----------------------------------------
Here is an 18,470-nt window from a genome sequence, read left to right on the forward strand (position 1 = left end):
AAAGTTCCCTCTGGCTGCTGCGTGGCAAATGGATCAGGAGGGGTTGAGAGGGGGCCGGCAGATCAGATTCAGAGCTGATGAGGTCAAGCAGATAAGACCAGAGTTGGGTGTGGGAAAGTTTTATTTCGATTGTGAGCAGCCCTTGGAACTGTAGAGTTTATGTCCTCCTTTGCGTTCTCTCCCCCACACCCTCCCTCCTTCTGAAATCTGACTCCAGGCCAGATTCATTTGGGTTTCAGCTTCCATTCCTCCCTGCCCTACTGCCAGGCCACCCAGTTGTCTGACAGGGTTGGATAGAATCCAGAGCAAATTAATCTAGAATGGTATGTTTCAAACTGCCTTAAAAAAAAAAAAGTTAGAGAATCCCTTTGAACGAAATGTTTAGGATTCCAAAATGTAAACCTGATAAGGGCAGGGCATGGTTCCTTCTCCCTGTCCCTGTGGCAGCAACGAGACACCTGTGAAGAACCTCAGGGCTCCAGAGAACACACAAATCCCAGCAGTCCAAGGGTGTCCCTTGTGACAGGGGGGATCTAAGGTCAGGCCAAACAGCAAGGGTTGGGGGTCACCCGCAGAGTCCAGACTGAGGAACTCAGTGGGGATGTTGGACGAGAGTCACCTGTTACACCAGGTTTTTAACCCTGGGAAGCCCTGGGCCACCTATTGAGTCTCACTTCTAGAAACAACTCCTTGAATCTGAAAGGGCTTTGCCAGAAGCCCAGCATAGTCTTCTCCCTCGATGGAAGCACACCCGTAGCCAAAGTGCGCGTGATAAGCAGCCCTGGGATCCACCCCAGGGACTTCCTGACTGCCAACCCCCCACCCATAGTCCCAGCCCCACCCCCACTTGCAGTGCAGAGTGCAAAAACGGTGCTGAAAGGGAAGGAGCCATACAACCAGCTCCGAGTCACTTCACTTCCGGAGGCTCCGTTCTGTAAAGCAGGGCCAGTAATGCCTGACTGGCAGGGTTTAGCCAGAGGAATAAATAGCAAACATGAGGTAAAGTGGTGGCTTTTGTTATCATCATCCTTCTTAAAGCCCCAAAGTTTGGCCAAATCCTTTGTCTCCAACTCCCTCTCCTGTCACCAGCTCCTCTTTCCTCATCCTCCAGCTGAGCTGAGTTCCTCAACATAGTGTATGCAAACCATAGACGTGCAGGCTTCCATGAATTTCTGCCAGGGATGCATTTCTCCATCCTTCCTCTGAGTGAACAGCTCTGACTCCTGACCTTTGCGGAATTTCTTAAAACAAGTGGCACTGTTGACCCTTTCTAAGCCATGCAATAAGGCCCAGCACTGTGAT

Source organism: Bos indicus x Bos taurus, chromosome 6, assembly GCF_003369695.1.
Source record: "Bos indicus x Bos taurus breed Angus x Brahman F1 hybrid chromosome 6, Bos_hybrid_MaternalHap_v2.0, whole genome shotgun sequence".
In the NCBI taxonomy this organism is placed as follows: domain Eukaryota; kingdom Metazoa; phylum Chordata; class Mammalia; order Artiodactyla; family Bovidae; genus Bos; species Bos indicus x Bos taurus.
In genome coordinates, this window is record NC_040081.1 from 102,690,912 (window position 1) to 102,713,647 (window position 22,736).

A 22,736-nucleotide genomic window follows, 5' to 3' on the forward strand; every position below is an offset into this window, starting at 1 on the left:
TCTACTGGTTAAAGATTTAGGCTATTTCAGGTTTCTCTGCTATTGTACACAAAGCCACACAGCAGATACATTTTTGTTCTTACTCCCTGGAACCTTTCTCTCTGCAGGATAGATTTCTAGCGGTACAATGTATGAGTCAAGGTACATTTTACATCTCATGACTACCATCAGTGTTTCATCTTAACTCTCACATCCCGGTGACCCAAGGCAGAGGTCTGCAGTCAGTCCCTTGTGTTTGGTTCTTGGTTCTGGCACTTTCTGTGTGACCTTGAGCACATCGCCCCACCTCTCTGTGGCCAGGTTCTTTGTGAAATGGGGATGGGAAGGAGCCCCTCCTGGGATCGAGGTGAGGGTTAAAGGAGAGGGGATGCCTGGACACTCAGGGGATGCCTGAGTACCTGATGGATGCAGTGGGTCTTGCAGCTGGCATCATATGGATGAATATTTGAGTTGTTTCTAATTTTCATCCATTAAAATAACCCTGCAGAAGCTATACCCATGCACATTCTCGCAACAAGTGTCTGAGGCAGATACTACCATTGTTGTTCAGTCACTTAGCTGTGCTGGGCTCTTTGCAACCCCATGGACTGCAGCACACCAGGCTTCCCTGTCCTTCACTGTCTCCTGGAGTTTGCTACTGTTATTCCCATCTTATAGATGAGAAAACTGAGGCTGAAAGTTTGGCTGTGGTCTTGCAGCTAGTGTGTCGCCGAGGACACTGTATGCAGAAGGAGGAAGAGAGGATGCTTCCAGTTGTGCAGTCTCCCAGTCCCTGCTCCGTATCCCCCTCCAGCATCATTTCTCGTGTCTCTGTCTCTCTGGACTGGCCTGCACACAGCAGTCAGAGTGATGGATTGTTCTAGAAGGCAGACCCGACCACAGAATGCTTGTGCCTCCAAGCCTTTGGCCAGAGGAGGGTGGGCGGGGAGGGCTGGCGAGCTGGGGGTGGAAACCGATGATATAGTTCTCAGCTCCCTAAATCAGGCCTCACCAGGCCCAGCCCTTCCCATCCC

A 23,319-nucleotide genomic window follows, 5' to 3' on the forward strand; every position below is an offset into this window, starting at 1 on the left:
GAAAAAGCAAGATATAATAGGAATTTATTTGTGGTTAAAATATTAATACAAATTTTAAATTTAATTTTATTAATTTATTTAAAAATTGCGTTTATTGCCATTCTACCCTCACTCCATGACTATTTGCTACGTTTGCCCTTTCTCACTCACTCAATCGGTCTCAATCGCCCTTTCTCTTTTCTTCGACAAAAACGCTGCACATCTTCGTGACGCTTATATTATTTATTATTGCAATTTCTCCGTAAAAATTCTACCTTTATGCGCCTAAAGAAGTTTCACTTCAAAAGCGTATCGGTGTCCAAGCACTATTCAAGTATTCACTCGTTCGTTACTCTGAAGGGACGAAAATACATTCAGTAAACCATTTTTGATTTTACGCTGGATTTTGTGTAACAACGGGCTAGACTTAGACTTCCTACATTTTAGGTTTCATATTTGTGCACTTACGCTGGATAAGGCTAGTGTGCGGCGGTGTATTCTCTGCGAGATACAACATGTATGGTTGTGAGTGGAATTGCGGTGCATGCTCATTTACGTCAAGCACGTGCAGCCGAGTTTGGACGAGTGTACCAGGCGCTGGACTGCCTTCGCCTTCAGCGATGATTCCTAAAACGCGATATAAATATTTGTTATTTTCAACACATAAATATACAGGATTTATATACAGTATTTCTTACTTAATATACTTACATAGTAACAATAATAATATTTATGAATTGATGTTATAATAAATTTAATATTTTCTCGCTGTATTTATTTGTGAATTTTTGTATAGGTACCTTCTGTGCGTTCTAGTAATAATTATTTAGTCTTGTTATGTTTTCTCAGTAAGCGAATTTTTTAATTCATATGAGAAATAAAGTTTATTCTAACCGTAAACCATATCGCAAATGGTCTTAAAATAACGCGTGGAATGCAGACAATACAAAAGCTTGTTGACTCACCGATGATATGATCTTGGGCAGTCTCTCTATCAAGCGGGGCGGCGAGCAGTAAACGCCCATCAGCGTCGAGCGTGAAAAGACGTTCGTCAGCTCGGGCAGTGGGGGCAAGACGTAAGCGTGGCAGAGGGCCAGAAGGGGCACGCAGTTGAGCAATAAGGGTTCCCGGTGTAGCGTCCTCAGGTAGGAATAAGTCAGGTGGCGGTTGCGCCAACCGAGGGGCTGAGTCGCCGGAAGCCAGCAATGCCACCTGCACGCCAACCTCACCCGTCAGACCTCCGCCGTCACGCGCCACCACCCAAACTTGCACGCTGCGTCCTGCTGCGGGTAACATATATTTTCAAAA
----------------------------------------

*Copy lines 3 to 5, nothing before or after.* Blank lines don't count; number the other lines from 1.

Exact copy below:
Source organism: Bos indicus x Bos taurus, chromosome 6, assembly GCF_003369695.1.
Source record: "Bos indicus x Bos taurus breed Angus x Brahman F1 hybrid chromosome 6, Bos_hybrid_MaternalHap_v2.0, whole genome shotgun sequence".
In the NCBI taxonomy this organism is placed as follows: domain Eukaryota; kingdom Metazoa; phylum Chordata; class Mammalia; order Artiodactyla; family Bovidae; genus Bos; species Bos indicus x Bos taurus.